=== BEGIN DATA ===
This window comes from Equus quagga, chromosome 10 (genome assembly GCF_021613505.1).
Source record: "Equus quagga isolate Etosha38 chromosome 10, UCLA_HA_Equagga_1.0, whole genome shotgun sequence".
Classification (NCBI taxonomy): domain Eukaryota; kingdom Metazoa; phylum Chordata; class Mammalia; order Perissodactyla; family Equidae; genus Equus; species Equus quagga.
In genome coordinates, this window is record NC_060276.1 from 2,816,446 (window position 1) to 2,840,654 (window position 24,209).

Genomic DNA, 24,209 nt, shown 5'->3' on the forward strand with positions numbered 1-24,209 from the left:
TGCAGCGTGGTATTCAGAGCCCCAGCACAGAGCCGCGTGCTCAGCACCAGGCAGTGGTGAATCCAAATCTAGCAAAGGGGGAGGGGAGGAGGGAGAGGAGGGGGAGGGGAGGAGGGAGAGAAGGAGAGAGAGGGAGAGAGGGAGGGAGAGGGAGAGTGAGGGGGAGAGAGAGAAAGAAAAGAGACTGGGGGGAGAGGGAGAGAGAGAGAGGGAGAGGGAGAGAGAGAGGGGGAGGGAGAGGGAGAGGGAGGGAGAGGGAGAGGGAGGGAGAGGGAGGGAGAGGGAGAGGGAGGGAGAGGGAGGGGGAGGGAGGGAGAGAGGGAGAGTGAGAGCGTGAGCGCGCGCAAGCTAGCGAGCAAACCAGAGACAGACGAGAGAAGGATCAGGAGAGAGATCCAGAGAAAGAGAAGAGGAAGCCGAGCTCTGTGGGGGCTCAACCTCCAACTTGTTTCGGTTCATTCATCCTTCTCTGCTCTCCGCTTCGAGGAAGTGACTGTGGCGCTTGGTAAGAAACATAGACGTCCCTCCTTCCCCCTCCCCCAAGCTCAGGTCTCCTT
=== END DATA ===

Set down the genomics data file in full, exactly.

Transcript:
This window comes from Equus quagga, chromosome 10 (genome assembly GCF_021613505.1).
Source record: "Equus quagga isolate Etosha38 chromosome 10, UCLA_HA_Equagga_1.0, whole genome shotgun sequence".
Classification (NCBI taxonomy): domain Eukaryota; kingdom Metazoa; phylum Chordata; class Mammalia; order Perissodactyla; family Equidae; genus Equus; species Equus quagga.
In genome coordinates, this window is record NC_060276.1 from 2,816,446 (window position 1) to 2,840,654 (window position 24,209).

Genomic DNA, 24,209 nt, shown 5'->3' on the forward strand with positions numbered 1-24,209 from the left:
TGCAGCGTGGTATTCAGAGCCCCAGCACAGAGCCGCGTGCTCAGCACCAGGCAGTGGTGAATCCAAATCTAGCAAAGGGGGAGGGGAGGAGGGAGAGGAGGGGGAGGGGAGGAGGGAGAGAAGGAGAGAGAGGGAGAGAGGGAGGGAGAGGGAGAGTGAGGGGGAGAGAGAGAAAGAAAAGAGACTGGGGGGAGAGGGAGAGAGAGAGAGGGAGAGGGAGAGAGAGAGGGGGAGGGAGAGGGAGAGGGAGGGAGAGGGAGAGGGAGGGAGAGGGAGGGAGAGGGAGAGGGAGGGAGAGGGAGGGGGAGGGAGGGAGAGAGGGAGAGTGAGAGCGTGAGCGCGCGCAAGCTAGCGAGCAAACCAGAGACAGACGAGAGAAGGATCAGGAGAGAGATCCAGAGAAAGAGAAGAGGAAGCCGAGCTCTGTGGGGGCTCAACCTCCAACTTGTTTCGGTTCATTCATCCTTCTCTGCTCTCCGCTTCGAGGAAGTGACTGTGGCGCTTGGTAAGAAACATAGACGTCCCTCCTTCCCCCTCCCCCAAGCTCAGGTCTCCTT